Advances in light-curing units: four generations of LED lights and clinical implications for optimizing their use: Part 2. From present to future

Research output: Contribution to journalArticlepeer-review

Standard

Advances in light-curing units : four generations of LED lights and clinical implications for optimizing their use: Part 2. From present to future. / Shortall, Adrian C; Palin, William; Jacquot, Bruno; Pelissier, Bruno.

In: Dental Update, Vol. 39, No. 1, 2012, p. 13-7, 20-2.

Research output: Contribution to journalArticlepeer-review

Harvard

APA

Vancouver

Author

Bibtex

@article{7b185baaa56c48f7be8d625d6f07e0a0,
title = "Advances in light-curing units: four generations of LED lights and clinical implications for optimizing their use: Part 2. From present to future",
abstract = "The first part of this series of two described the history of light curing in dentistry and developments in LED lights since their introduction over 20 years ago. Current second- and third-generation LED light units have progressively replaced their halogen lamp predecessors because of their inherent advantages. The background to this, together with the clinical issues relating to light curing and the possible solutions, are outlined in the second part of this article. Finally, the innovative features of what may be seen as the first of a new fourth-generation of LED lights are described and guidance is given for the practitioner on what factors to consider when seeking to purchase a new LED light activation unit. Clinical Relevance: Adequate curing in depth is fundamental to clinical success with any light-activated restoration. To achieve this goal predictably, an appropriate light source needs to be combined with materials knowledge, requisite clinical skills and attention to detail throughout the entire restoration process. As dentists increasingly use light-cured direct composites to restore large posterior restorations they need to appreciate the issues central to effective and efficient light curing and to know what to look for when seeking to purchase a new light-curing unit.",
author = "Shortall, {Adrian C} and William Palin and Bruno Jacquot and Bruno Pelissier",
year = "2012",
language = "English",
volume = "39",
pages = "13--7, 20--2",
journal = "Dental Update",
issn = "0305-5000",
publisher = "George Warman Publications (Pty.) Ltd.",
number = "1",

}

RIS

TY - JOUR

T1 - Advances in light-curing units

T2 - four generations of LED lights and clinical implications for optimizing their use: Part 2. From present to future

AU - Shortall, Adrian C

AU - Palin, William

AU - Jacquot, Bruno

AU - Pelissier, Bruno

PY - 2012

Y1 - 2012

N2 - The first part of this series of two described the history of light curing in dentistry and developments in LED lights since their introduction over 20 years ago. Current second- and third-generation LED light units have progressively replaced their halogen lamp predecessors because of their inherent advantages. The background to this, together with the clinical issues relating to light curing and the possible solutions, are outlined in the second part of this article. Finally, the innovative features of what may be seen as the first of a new fourth-generation of LED lights are described and guidance is given for the practitioner on what factors to consider when seeking to purchase a new LED light activation unit. Clinical Relevance: Adequate curing in depth is fundamental to clinical success with any light-activated restoration. To achieve this goal predictably, an appropriate light source needs to be combined with materials knowledge, requisite clinical skills and attention to detail throughout the entire restoration process. As dentists increasingly use light-cured direct composites to restore large posterior restorations they need to appreciate the issues central to effective and efficient light curing and to know what to look for when seeking to purchase a new light-curing unit.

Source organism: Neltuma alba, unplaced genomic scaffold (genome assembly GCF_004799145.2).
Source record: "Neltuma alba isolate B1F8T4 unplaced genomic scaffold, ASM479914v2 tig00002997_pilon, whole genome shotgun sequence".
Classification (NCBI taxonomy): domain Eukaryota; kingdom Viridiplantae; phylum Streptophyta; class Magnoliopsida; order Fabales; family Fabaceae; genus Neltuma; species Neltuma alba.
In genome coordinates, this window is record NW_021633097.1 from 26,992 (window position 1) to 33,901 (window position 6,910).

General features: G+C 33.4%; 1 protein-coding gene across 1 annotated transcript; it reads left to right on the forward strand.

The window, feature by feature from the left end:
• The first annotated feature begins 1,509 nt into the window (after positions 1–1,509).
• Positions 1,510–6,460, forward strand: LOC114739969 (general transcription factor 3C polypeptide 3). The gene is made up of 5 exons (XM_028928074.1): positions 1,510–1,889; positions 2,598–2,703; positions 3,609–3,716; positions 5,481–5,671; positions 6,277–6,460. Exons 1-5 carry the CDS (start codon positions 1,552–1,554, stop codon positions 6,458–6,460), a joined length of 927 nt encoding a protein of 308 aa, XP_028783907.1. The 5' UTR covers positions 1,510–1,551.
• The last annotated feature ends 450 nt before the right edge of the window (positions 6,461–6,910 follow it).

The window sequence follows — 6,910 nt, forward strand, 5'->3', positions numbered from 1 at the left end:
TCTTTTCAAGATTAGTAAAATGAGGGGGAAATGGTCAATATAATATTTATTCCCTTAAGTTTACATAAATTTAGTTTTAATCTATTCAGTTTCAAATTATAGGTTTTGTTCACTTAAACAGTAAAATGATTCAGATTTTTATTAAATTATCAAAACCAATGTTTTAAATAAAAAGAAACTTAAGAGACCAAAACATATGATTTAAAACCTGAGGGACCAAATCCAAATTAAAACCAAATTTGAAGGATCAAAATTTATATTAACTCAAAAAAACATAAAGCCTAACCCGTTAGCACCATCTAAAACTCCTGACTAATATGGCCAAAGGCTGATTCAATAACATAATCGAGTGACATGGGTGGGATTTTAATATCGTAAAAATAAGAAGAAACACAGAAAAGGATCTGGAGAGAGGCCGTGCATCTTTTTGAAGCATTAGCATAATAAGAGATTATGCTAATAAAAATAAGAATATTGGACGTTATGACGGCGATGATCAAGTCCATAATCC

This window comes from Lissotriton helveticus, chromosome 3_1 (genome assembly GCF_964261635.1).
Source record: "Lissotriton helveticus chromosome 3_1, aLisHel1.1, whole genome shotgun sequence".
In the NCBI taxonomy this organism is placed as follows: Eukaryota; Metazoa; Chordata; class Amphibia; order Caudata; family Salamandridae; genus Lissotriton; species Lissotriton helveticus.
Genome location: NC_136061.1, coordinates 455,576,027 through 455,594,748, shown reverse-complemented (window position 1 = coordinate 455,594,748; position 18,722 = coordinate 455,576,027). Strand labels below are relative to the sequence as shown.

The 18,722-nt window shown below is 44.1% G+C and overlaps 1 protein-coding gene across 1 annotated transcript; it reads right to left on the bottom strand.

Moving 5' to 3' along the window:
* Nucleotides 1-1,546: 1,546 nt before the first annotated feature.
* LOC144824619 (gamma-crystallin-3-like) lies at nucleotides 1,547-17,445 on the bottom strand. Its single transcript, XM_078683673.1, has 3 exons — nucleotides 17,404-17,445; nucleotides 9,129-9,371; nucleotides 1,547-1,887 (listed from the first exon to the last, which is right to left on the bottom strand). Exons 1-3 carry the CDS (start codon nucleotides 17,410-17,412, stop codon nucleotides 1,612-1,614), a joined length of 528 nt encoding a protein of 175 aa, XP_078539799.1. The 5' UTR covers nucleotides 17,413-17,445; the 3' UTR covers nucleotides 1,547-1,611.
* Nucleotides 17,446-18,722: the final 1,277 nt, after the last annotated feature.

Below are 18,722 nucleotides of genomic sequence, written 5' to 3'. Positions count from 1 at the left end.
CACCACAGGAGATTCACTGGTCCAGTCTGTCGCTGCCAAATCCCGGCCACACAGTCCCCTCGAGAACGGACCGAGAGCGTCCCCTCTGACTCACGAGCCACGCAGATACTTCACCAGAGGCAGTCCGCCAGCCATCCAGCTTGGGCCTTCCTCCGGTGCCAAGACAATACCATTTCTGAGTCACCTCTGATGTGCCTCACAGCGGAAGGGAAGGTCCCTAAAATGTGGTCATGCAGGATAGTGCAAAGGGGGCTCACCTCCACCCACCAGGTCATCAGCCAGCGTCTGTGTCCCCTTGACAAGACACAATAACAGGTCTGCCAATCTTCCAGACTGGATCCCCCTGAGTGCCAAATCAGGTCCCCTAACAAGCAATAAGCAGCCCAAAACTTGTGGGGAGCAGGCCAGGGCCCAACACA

AB - The first part of this series of two described the history of light curing in dentistry and developments in LED lights since their introduction over 20 years ago. Current second- and third-generation LED light units have progressively replaced their halogen lamp predecessors because of their inherent advantages. The background to this, together with the clinical issues relating to light curing and the possible solutions, are outlined in the second part of this article. Finally, the innovative features of what may be seen as the first of a new fourth-generation of LED lights are described and guidance is given for the practitioner on what factors to consider when seeking to purchase a new LED light activation unit. Clinical Relevance: Adequate curing in depth is fundamental to clinical success with any light-activated restoration. To achieve this goal predictably, an appropriate light source needs to be combined with materials knowledge, requisite clinical skills and attention to detail throughout the entire restoration process. As dentists increasingly use light-cured direct composites to restore large posterior restorations they need to appreciate the issues central to effective and efficient light curing and to know what to look for when seeking to purchase a new light-curing unit.

M3 - Article

C2 - 22720376

VL - 39

SP - 13-7, 20-2

JO - Dental Update

JF - Dental Update

SN - 0305-5000

IS - 1

ER -